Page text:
Ayala’s lead attorney, Roy L. Austin Jr., called the House argument “stunning.”

“This is a stunning position that calls for an unconstitutional interpretation of the Florida statutes, not to mention contradicting the positions and pleadings from the governor, the attorney general, the FPAA and every state attorney in Florida,” Austin said in a written statement to Orlando-Rising.com.

On March 16, Ayala, the newly-elected state attorney for Florida’s 9th Judicial Circuit, covering Orange and Osceola counties, announced that she had reviewed Florida’s laws, court decisions, and the opinions of various parties to conclude that Florida’s death sentence law was not just for anyone, so she would not use it. Scott responded by stripping 23 cases from her and reassigning them to State Attorney Brad King of Florida’s 5th Judicial Circuit.

Ayala sued, both in the state Supreme Court and in U.S. District Court, asserting her rights under the doctrine of prosecutorial discretion, and challenging Scott’s authority to reassign cases if she had not violated any laws.

At issue in most of the filings so far is whether prosecutorial discretion could be exercised before or after Ayala or any other prosecutor reviewed all the facts of the case and weighed aggravating and mitigating circumstances.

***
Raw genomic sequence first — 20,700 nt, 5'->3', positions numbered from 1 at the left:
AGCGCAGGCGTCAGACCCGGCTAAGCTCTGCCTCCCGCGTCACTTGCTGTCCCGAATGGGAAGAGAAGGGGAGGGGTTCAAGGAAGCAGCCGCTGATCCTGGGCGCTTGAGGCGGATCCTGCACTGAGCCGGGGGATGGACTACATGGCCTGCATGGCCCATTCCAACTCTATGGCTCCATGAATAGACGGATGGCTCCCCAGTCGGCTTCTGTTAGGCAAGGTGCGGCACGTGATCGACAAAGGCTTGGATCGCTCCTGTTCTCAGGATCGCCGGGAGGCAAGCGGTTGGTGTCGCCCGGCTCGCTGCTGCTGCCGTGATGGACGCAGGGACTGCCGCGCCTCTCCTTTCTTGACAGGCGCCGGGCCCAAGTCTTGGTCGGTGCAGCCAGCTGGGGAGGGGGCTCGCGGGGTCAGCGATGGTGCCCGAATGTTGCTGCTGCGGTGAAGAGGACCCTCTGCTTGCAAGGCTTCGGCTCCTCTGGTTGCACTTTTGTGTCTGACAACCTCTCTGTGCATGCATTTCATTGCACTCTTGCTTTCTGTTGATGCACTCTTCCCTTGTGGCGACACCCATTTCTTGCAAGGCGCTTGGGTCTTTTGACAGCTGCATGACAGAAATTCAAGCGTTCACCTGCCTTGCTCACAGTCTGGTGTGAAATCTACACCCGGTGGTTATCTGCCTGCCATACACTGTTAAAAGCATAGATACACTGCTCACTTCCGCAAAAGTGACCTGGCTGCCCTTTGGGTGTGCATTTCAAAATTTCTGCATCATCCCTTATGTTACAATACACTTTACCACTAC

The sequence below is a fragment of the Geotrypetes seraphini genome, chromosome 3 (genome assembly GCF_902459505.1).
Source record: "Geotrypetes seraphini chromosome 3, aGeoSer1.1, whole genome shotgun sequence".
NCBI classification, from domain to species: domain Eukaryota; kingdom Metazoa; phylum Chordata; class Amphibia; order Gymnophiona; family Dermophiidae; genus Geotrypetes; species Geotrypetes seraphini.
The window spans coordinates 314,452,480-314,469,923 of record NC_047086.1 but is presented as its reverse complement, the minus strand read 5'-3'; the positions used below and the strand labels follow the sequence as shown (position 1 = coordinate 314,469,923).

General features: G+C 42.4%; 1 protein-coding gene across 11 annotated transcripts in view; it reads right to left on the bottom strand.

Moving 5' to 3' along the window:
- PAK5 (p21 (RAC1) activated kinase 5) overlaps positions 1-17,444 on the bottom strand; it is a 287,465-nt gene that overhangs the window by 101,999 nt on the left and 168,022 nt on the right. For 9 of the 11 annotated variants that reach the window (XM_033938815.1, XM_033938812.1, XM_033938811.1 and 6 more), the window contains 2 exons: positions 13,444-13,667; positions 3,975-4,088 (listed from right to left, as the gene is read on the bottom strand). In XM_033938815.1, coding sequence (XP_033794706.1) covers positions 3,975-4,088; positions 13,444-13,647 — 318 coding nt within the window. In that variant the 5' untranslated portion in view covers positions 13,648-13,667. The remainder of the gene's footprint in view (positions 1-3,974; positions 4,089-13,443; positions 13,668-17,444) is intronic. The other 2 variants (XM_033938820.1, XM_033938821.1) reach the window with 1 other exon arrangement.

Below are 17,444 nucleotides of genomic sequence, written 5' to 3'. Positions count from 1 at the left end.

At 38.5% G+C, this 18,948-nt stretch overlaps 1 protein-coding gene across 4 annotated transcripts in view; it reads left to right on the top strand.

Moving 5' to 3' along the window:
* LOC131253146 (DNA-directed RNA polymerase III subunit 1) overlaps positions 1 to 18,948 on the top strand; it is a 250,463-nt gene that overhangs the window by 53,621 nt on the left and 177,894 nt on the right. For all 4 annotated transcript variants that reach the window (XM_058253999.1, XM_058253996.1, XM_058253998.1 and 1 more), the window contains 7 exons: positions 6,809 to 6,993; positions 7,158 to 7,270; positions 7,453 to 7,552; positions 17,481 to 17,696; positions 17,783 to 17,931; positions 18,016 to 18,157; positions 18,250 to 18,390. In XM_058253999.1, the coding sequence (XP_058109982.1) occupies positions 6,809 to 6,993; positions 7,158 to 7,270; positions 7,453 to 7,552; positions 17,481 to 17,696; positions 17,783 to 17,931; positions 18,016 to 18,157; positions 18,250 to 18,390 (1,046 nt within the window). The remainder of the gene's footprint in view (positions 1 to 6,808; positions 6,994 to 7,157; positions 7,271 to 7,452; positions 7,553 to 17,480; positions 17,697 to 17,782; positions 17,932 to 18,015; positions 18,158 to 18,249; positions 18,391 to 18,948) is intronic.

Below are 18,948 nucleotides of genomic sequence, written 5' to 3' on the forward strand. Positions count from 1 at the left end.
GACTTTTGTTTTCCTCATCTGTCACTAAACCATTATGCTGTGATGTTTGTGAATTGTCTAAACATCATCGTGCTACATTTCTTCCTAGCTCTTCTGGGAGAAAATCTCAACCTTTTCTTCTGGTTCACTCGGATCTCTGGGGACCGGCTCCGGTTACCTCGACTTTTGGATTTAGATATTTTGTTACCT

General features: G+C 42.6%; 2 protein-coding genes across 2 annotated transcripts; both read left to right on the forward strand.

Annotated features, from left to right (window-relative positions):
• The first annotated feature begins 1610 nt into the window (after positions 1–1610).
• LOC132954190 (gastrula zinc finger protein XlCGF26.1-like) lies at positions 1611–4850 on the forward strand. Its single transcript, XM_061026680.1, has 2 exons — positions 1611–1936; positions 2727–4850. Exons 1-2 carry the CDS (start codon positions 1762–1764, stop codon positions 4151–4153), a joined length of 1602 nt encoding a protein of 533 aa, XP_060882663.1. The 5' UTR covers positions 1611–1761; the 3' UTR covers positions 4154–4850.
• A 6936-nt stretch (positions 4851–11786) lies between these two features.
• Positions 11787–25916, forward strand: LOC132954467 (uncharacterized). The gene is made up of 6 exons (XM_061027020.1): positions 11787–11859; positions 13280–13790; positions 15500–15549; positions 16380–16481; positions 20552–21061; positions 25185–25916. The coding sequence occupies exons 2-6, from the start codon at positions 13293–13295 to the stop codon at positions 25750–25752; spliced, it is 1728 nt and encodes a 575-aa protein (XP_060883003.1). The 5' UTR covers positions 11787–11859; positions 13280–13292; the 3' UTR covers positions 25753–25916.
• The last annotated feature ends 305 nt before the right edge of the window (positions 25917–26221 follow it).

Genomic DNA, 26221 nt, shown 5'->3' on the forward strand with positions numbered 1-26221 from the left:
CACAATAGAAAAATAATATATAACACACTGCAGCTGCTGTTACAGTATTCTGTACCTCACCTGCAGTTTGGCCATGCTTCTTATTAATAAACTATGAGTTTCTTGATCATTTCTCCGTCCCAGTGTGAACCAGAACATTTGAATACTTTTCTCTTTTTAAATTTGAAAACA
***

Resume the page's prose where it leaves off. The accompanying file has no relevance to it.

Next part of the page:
But the House argued that the prosecutor does not have discretion, even after he or she reviews the facts of a case. That could fly in the face of the common practice among prosecutors, who often weigh a number of factors, from victims’ families desires to potential plea bargains, in deciding whether to pursue death penalty prosecutions.

In the brief, a section title lays it out bluntly: “The Legislature’s capital sentencing scheme leaves no discretion to the state attorney to assess whether death should be an authorized punishment in a capital murder case.”

In another argument that may make state attorneys uncomfortable, the House also challenged the independence of state attorneys.

Citing a 1939 Florida Supreme Court Decision and several statutes, the brief argues that a “state attorney in this State is not merely a prosecuting officer in the Circuit in which he is; he is also an officer of the State in the general matter of the enforcement of the criminal law. … It is the State, and not the County, that pays his salary and official expense. And when a state officer like the petitioner refuses or is unable to follow the State’s policies as set by the Legislature, the Legislature fairly can expect that either the Governor, or a chief circuit judge, will find someone who will.”

Darryl Paulson: Should the Florida GOP feel blue?